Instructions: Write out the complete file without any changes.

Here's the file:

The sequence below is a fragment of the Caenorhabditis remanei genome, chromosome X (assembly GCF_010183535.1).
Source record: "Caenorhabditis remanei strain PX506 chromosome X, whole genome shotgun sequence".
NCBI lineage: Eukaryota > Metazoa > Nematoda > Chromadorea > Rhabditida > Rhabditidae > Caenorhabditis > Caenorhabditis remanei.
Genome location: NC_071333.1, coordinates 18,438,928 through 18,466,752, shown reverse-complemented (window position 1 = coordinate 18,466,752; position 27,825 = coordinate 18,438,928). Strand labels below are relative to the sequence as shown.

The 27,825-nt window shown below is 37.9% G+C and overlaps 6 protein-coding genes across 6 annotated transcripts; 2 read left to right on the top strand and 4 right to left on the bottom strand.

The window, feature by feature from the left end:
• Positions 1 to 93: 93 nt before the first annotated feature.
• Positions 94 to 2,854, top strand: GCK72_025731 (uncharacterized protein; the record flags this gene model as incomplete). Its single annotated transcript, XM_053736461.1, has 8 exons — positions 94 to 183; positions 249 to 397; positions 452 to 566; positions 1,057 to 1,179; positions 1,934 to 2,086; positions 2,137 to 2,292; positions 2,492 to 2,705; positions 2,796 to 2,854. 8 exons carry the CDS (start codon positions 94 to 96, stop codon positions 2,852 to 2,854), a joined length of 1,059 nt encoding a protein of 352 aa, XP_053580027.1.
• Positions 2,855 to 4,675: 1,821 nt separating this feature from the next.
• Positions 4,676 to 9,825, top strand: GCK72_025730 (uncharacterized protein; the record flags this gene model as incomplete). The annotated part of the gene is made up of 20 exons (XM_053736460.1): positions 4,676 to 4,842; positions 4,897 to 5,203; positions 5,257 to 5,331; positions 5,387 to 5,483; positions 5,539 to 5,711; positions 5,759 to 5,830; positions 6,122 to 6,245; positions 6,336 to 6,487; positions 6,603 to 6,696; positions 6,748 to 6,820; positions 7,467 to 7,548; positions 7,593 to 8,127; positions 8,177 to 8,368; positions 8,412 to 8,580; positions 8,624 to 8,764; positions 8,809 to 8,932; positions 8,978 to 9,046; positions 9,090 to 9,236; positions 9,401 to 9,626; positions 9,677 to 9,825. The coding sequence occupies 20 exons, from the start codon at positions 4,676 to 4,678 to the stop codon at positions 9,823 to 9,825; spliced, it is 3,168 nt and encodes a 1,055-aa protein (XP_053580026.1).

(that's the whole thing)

The sequence below is a fragment of the Caenorhabditis remanei genome, chromosome X (assembly GCF_010183535.1).
Source record: "Caenorhabditis remanei strain PX506 chromosome X, whole genome shotgun sequence".
NCBI lineage: Eukaryota > Metazoa > Nematoda > Chromadorea > Rhabditida > Rhabditidae > Caenorhabditis > Caenorhabditis remanei.
Genome location: NC_071333.1, coordinates 18,438,928 through 18,466,752, shown reverse-complemented (window position 1 = coordinate 18,466,752; position 27,825 = coordinate 18,438,928). Strand labels below are relative to the sequence as shown.

The 27,825-nt window shown below is 37.9% G+C and overlaps 6 protein-coding genes across 6 annotated transcripts; 2 read left to right on the top strand and 4 right to left on the bottom strand.

The window, feature by feature from the left end:
• Positions 1 to 93: 93 nt before the first annotated feature.
• Positions 94 to 2,854, top strand: GCK72_025731 (uncharacterized protein; the record flags this gene model as incomplete). Its single annotated transcript, XM_053736461.1, has 8 exons — positions 94 to 183; positions 249 to 397; positions 452 to 566; positions 1,057 to 1,179; positions 1,934 to 2,086; positions 2,137 to 2,292; positions 2,492 to 2,705; positions 2,796 to 2,854. 8 exons carry the CDS (start codon positions 94 to 96, stop codon positions 2,852 to 2,854), a joined length of 1,059 nt encoding a protein of 352 aa, XP_053580027.1.
• Positions 2,855 to 4,675: 1,821 nt separating this feature from the next.
• Positions 4,676 to 9,825, top strand: GCK72_025730 (uncharacterized protein; the record flags this gene model as incomplete). The annotated part of the gene is made up of 20 exons (XM_053736460.1): positions 4,676 to 4,842; positions 4,897 to 5,203; positions 5,257 to 5,331; positions 5,387 to 5,483; positions 5,539 to 5,711; positions 5,759 to 5,830; positions 6,122 to 6,245; positions 6,336 to 6,487; positions 6,603 to 6,696; positions 6,748 to 6,820; positions 7,467 to 7,548; positions 7,593 to 8,127; positions 8,177 to 8,368; positions 8,412 to 8,580; positions 8,624 to 8,764; positions 8,809 to 8,932; positions 8,978 to 9,046; positions 9,090 to 9,236; positions 9,401 to 9,626; positions 9,677 to 9,825. The coding sequence occupies 20 exons, from the start codon at positions 4,676 to 4,678 to the stop codon at positions 9,823 to 9,825; spliced, it is 3,168 nt and encodes a 1,055-aa protein (XP_053580026.1).